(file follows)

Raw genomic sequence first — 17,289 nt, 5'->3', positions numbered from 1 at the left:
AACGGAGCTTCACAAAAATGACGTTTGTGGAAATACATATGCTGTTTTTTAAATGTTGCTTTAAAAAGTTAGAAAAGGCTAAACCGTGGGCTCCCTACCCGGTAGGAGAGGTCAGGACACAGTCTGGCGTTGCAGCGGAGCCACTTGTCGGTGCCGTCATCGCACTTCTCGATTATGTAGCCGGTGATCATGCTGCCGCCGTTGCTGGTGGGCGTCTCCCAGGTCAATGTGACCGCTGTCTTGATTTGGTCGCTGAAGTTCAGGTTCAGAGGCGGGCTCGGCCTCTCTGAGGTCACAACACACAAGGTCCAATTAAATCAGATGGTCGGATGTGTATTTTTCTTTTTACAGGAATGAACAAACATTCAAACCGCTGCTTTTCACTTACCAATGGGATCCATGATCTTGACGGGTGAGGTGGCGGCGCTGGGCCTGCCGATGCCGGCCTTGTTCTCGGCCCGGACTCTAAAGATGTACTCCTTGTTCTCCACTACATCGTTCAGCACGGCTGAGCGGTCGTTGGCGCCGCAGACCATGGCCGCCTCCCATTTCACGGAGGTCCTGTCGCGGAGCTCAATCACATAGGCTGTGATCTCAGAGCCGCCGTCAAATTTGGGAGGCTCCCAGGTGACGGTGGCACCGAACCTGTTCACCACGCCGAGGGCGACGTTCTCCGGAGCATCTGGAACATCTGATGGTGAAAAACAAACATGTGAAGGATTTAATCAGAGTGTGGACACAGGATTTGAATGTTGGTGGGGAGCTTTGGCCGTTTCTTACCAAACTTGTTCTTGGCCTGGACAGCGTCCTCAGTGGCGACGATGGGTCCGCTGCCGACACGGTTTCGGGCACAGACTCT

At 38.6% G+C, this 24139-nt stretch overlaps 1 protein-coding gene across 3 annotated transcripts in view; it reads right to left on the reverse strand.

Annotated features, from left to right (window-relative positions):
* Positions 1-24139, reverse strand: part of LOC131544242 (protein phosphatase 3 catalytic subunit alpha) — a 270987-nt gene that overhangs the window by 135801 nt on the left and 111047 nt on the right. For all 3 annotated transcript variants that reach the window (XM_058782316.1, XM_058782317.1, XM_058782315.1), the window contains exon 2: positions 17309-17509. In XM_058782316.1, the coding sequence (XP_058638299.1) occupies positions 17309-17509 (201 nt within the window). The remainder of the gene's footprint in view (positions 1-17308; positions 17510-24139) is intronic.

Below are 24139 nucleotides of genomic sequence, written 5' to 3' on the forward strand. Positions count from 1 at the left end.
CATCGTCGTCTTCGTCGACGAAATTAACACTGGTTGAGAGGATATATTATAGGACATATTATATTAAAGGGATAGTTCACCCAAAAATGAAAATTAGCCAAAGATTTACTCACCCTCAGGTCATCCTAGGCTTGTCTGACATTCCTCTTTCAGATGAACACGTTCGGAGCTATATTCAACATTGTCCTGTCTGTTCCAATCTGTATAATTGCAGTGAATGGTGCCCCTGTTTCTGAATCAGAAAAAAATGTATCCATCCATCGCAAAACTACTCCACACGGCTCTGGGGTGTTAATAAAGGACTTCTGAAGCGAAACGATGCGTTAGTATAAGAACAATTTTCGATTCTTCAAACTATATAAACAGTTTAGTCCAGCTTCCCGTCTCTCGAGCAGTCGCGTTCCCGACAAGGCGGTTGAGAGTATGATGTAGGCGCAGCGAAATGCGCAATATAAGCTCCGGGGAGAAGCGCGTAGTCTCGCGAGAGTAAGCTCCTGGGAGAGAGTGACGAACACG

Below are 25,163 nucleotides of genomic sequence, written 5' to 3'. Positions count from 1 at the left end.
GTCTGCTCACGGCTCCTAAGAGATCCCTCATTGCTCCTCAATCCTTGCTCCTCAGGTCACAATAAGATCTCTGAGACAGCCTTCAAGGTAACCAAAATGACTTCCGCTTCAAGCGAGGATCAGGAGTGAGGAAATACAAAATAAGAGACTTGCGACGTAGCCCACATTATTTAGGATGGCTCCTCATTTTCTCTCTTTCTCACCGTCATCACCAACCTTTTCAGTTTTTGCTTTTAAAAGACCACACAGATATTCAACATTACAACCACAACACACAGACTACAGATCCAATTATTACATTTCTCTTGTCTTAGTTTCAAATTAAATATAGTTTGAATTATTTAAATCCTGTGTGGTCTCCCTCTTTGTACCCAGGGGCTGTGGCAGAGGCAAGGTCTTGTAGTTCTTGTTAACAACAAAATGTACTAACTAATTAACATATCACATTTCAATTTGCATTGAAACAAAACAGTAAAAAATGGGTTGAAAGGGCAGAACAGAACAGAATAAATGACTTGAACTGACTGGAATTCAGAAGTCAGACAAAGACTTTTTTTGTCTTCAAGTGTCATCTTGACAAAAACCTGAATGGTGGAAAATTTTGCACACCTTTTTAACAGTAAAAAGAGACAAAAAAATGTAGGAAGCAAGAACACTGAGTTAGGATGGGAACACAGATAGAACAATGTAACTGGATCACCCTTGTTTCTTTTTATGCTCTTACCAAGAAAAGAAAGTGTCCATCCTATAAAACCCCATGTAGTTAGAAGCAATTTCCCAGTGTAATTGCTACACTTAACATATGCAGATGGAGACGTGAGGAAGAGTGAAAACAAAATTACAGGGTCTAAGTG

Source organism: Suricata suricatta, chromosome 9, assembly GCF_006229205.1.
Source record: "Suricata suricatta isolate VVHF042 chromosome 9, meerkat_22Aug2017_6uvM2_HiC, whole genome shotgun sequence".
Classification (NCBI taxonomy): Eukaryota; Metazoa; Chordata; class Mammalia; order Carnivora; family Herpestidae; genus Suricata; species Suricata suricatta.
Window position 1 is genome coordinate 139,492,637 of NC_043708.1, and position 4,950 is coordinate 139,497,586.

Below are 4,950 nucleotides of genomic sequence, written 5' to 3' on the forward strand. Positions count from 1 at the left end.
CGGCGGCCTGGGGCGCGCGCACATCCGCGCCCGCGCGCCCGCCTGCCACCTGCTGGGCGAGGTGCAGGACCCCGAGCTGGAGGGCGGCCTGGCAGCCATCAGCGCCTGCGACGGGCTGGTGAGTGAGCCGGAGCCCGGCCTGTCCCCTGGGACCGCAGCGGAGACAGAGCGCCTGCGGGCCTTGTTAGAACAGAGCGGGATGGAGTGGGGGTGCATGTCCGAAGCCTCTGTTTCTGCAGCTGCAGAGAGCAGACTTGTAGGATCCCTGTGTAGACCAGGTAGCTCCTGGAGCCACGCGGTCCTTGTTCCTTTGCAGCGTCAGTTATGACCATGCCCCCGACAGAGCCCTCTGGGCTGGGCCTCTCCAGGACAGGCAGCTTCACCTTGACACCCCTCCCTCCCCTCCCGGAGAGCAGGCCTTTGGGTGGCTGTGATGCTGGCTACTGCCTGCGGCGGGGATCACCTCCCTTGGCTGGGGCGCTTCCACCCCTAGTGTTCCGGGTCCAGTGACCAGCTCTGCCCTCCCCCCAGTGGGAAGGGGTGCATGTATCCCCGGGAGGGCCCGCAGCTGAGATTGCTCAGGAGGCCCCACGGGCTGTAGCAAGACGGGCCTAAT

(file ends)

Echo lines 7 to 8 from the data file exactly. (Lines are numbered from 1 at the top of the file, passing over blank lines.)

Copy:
CATCGTCGTCTTCGTCGACGAAATTAACACTGGTTGAGAGGATATATTATAGGACATATTATATTAAAGGGATAGTTCACCCAAAAATGAAAATTAGCCAAAGATTTACTCACCCTCAGGTCATCCTAGGCTTGTCTGACATTCCTCTTTCAGATGAACACGTTCGGAGCTATATTCAACATTGTCCTGTCTGTTCCAATCTGTATAATTGCAGTGAATGGTGCCCCTGTTTCTGAATCAGAAAAAAATGTATCCATCCATCGCAAAACTACTCCACACGGCTCTGGGGTGTTAATAAAGGACTTCTGAAGCGAAACGATGCGTTAGTATAAGAACAATTTTCGATTCTTCAAACTATATAAACAGTTTAGTCCAGCTTCCCGTCTCTCGAGCAGTCGCGTTCCCGACAAGGCGGTTGAGAGTATGATGTAGGCGCAGCGAAATGCGCAATATAAGCTCCGGGGAGAAGCGCGTAGTCTCGCGAGAGTAAGCTCCTGGGAGAGAGTGACGAACACG

Below are 25,163 nucleotides of genomic sequence, written 5' to 3'. Positions count from 1 at the left end.